A unique project in its context, this house is located in a neighborhood of Pune, India, that is rich in greenery. The apt use of natural elements in its creation ― such as water bodies, bridges, stone walls, and landscaped areas on all levels ― helps it merge seamlessly with its environs on the one hand while making it stand out on account of its architectural beauty.
This is home to a family of six. The brief for N.D.D.C. was a modest material template culminating into a residence that would be rich in spatial experience. Ample cross-ventilation, keeping in mind the occupants’ need for privacy, as well as flexibility in space change in accordance with family evolution, was also an important consideration.
Therefore, the project was based on an H-shaped plan wherein all the spaces have three external walls, thus maintaining a nice “in” and “out” connection. The use of mirrors and reflective glass has lent itself to an optical illusion to maximize the landscaped areas, thus underscoring the feeling of being in the lap of nature.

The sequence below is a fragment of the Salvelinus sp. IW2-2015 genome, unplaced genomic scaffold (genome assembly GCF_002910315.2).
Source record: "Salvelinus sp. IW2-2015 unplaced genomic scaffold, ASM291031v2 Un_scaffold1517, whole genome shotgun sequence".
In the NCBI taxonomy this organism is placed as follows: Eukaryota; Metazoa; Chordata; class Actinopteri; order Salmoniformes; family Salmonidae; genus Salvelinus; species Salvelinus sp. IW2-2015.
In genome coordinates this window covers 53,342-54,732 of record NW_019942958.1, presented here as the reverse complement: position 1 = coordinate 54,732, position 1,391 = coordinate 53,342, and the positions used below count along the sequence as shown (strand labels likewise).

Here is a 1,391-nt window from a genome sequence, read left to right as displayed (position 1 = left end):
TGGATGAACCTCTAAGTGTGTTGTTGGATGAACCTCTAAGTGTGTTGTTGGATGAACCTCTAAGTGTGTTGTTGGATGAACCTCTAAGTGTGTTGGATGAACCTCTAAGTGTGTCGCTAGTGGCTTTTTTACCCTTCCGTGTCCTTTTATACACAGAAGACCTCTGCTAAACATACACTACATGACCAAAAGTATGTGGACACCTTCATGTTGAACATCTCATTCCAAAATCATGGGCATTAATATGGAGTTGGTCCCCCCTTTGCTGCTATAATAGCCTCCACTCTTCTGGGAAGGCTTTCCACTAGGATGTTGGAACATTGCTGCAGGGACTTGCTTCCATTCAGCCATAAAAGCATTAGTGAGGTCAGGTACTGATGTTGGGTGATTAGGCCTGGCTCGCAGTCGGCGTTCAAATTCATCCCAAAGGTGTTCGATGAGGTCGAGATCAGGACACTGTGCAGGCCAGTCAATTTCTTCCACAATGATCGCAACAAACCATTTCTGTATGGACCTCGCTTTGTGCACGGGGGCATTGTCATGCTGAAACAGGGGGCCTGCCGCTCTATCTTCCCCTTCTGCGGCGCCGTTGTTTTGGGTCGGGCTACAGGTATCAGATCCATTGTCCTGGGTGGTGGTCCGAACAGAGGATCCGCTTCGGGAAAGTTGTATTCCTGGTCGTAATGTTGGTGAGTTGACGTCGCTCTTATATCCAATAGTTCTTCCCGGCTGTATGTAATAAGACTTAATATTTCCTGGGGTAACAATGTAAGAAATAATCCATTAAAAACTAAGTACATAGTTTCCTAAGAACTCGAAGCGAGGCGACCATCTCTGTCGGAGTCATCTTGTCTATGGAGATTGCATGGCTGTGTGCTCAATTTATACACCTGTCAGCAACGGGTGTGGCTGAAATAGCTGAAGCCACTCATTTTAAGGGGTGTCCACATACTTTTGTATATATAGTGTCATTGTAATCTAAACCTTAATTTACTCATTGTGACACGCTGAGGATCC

Climate is a crucial factor in design and construction. Keeping this in mind, shading devices have been used here in the form of huge cantilevered slabs that give a sort of “hovering effect” while, at the same time, offering to ground to the building. Similarly, vertical screen facades have been devised as a barrier for the elements. Inside, the strategic use of triple-height atriums makes for ample stack effect and also helps in cross-ventilation. Almost all the existing large trees on the site are maintained as well.
In keeping with the predominantly “green” character of this project, an indirect evaporative cooling system has been installed extensively with a view to reducing the reliance on conventional air-conditioners.